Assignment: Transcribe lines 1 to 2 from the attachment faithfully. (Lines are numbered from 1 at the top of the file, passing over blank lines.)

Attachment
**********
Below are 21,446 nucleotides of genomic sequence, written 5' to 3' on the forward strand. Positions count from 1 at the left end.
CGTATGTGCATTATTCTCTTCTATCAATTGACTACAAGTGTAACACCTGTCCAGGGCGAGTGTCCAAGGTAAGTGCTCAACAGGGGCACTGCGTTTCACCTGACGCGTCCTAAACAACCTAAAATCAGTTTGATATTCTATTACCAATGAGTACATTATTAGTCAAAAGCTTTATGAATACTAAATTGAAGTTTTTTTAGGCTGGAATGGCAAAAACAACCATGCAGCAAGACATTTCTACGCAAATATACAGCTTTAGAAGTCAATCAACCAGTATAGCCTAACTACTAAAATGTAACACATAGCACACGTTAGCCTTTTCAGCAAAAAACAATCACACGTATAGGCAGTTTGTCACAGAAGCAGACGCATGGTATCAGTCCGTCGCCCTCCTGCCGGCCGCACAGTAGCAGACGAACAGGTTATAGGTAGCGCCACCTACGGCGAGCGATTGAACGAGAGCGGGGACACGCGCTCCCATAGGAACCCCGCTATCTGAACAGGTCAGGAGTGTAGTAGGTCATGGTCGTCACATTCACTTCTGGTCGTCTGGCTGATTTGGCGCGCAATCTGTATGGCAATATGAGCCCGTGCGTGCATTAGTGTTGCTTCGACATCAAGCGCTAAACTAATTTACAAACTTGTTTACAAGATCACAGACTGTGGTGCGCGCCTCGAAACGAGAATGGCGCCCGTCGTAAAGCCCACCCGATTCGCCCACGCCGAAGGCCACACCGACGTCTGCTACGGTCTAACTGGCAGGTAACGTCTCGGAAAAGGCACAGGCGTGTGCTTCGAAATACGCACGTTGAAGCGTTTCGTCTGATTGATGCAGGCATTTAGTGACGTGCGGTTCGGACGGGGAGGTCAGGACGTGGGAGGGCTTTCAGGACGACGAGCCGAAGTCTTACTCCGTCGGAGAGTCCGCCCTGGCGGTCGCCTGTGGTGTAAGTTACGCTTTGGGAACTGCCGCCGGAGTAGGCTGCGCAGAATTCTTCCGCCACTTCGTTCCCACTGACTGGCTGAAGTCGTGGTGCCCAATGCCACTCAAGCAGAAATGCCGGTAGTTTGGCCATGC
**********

Below are 21,446 nucleotides of genomic sequence, written 5' to 3' on the forward strand. Positions count from 1 at the left end.
CGTATGTGCATTATTCTCTTCTATCAATTGACTACAAGTGTAACACCTGTCCAGGGCGAGTGTCCAAGGTAAGTGCTCAACAGGGGCACTGCGTTTCACCTGACGCGTCCTAAACAACCTAAAATCAGTTTGATATTCTATTACCAATGAGTACATTATTAGTCAAAAGCTTTATGAATACTAAATTGAAGTTTTTTTAGGCTGGAATGGCAAAAACAACCATGCAGCAAGACATTTCTACGCAAATATACAGCTTTAGAAGTCAATCAACCAGTATAGCCTAACTACTAAAATGTAACACATAGCACACGTTAGCCTTTTCAGCAAAAAACAATCACACGTATAGGCAGTTTGTCACAGAAGCAGACGCATGGTATCAGTCCGTCGCCCTCCTGCCGGCCGCACAGTAGCAGACGAACAGGTTATAGGTAGCGCCACCTACGGCGAGCGATTGAACGAGAGCGGGGACACGCGCTCCCATAGGAACCCCGCTATCTGAACAGGTCAGGAGTGTAGTAGGTCATGGTCGTCACATTCACTTCTGGTCGTCTGGCTGATTTGGCGCGCAATCTGTATGGCAATATGAGCCCGTGCGTGCATTAGTGTTGCTTCGACATCAAGCGCTAAACTAATTTACAAACTTGTTTACAAGATCACAGACTGTGGTGCGCGCCTCGAAACGAGAATGGCGCCCGTCGTAAAGCCCACCCGATTCGCCCACGCCGAAGGCCACACCGACGTCTGCTACGGTCTAACTGGCAGGTAACGTCTCGGAAAAGGCACAGGCGTGTGCTTCGAAATACGCACGTTGAAGCGTTTCGTCTGATTGATGCAGGCATTTAGTGACGTGCGGTTCGGACGGGGAGGTCAGGACGTGGGAGGGCTTTCAGGACGACGAGCCGAAGTCTTACTCCGTCGGAGAGTCCGCCCTGGCGGTCGCCTGTGGTGTAAGTTACGCTTTGGGAACTGCCGCCGGAGTAGGCTGCGCAGAATTCTTCCGCCACTTCGTTCCCACTGACTGGCTGAAGTCGTGGTGCCCAATGCCACTCAAGCAGAAATGCCGGTAGTTTGGCCATGC